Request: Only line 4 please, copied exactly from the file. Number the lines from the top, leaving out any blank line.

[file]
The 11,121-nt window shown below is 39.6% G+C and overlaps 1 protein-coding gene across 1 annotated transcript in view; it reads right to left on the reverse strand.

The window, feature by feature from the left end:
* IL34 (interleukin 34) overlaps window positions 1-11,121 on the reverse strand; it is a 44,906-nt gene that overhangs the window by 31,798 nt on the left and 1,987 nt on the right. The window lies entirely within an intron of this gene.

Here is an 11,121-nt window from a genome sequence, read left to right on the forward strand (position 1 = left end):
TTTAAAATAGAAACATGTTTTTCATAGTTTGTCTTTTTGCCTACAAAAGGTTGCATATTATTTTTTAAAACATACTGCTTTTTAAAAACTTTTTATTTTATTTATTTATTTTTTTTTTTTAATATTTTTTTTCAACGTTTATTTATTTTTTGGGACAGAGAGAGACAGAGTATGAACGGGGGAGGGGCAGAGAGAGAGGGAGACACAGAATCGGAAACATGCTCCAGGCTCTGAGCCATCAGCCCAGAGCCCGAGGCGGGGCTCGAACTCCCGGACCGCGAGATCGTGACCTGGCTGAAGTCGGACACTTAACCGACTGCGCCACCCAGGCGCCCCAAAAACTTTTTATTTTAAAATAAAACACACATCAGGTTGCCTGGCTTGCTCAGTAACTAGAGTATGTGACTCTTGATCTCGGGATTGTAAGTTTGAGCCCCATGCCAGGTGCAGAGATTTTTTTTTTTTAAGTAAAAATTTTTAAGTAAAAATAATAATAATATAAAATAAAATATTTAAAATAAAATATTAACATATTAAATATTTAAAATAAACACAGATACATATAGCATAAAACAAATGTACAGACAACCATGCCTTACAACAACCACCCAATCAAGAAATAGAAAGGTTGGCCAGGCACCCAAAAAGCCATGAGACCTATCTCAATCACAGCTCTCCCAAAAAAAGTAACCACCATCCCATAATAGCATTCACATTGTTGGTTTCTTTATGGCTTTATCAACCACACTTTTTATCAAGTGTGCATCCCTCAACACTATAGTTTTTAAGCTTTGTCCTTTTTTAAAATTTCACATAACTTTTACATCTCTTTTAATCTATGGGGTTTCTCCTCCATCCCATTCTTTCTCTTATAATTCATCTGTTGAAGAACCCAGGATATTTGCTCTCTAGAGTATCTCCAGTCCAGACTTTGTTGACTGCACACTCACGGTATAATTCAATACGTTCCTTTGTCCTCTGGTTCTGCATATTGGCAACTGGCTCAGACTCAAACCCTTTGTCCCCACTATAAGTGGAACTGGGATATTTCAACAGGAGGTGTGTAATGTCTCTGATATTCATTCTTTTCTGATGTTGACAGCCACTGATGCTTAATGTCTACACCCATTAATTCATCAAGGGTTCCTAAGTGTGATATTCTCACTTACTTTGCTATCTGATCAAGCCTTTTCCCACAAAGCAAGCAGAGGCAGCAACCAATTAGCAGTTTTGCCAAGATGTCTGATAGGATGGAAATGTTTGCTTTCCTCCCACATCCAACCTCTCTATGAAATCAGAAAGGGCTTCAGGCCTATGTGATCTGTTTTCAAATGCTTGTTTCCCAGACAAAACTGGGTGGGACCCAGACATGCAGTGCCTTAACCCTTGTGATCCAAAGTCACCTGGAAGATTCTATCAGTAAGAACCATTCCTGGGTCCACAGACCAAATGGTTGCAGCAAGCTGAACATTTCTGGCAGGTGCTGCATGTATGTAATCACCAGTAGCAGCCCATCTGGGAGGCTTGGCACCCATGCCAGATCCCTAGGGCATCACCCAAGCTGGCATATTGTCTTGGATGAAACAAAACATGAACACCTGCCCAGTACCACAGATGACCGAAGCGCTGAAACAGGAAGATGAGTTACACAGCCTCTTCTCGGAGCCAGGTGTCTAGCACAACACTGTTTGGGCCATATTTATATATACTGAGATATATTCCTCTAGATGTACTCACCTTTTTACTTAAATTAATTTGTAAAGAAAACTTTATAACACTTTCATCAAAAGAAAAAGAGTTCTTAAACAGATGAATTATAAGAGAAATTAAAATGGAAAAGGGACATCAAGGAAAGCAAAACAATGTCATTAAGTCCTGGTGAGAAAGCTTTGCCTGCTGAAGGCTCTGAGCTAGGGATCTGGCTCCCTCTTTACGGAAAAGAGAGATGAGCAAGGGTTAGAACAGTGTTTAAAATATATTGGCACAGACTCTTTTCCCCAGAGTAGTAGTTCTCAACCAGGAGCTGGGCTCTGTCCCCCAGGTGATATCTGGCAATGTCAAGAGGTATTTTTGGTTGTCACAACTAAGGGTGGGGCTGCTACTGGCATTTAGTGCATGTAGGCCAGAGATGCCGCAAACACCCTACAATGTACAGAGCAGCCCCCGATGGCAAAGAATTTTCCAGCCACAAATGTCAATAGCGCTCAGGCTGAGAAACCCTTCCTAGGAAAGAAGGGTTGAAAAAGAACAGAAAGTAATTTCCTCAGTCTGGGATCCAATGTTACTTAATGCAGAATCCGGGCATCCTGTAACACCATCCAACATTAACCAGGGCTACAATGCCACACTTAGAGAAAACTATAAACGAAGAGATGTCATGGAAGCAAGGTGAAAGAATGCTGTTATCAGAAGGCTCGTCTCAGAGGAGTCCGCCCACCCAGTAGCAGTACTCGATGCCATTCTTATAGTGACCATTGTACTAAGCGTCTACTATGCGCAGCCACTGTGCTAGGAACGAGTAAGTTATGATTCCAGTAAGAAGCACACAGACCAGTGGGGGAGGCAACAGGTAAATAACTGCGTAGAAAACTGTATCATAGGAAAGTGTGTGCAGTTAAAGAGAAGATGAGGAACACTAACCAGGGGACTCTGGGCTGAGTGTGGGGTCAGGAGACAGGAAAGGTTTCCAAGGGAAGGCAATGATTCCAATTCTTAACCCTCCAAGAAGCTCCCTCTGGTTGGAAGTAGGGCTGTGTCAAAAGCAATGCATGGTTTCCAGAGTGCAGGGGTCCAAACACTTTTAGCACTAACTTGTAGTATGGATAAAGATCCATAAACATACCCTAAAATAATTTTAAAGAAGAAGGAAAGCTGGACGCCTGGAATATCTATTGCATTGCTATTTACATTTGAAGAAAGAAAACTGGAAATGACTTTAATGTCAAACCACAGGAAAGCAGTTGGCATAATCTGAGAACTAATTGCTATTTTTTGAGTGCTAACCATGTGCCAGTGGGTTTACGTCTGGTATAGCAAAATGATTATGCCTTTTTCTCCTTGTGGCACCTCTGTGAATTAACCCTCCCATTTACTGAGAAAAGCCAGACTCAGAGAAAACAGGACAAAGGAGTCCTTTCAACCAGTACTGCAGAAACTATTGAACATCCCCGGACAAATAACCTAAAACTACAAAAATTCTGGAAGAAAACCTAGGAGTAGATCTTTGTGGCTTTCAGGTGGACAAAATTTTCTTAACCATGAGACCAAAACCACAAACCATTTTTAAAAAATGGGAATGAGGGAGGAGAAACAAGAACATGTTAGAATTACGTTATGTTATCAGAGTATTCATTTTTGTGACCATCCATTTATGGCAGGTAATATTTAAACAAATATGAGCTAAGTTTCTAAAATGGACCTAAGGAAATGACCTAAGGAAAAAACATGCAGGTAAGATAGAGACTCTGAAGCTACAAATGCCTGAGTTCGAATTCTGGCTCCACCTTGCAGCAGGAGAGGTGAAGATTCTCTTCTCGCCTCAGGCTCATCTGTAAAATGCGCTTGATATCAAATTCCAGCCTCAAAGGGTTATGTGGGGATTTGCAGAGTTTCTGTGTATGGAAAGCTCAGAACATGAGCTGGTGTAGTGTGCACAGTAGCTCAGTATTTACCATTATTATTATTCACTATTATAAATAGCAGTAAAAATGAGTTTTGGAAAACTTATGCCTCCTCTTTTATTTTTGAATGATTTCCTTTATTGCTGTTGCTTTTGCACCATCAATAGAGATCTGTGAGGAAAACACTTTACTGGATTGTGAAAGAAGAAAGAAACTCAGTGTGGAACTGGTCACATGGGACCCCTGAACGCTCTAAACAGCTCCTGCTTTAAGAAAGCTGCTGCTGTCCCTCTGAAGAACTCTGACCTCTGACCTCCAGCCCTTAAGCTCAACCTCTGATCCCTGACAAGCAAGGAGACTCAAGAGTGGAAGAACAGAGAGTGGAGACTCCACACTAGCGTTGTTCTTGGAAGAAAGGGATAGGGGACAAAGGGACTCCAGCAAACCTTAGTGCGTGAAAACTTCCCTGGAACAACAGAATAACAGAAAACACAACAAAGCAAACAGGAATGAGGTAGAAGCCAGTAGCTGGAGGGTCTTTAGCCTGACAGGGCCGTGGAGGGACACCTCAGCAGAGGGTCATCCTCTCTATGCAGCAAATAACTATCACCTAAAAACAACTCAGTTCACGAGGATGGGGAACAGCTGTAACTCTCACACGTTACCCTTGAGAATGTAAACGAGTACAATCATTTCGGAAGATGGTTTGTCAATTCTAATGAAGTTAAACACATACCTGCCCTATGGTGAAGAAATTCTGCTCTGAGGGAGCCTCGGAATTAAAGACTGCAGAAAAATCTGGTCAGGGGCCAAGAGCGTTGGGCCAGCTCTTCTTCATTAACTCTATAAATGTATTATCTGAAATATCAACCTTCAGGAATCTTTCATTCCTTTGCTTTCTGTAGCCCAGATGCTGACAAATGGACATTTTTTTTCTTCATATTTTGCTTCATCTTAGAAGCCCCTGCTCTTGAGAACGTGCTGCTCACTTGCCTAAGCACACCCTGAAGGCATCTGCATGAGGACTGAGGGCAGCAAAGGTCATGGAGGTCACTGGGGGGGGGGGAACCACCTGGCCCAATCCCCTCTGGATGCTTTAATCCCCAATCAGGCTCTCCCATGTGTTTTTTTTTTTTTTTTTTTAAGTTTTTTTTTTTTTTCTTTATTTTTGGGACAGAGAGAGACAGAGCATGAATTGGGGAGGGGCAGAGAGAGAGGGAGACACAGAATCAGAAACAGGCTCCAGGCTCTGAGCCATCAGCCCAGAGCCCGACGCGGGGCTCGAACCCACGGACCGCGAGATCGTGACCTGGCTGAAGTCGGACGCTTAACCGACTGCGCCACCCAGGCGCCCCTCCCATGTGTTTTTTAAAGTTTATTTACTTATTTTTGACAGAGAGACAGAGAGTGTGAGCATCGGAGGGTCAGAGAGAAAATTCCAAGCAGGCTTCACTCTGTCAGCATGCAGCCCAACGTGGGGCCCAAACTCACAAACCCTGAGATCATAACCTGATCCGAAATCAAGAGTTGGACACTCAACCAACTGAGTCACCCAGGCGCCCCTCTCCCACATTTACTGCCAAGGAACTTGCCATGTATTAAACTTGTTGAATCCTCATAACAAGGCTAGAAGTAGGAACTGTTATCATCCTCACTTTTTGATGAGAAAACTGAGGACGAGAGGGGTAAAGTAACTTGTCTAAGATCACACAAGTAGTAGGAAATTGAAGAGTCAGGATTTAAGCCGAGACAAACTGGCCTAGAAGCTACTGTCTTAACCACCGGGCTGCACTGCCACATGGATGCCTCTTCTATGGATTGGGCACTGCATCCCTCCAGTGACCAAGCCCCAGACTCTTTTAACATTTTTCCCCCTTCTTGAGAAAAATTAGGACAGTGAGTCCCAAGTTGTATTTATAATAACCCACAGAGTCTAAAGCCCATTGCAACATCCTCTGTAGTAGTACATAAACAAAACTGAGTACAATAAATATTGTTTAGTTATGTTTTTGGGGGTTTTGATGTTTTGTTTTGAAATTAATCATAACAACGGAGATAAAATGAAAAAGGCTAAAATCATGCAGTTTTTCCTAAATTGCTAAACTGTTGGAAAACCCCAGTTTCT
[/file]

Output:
Here is an 11,121-nt window from a genome sequence, read left to right on the forward strand (position 1 = left end):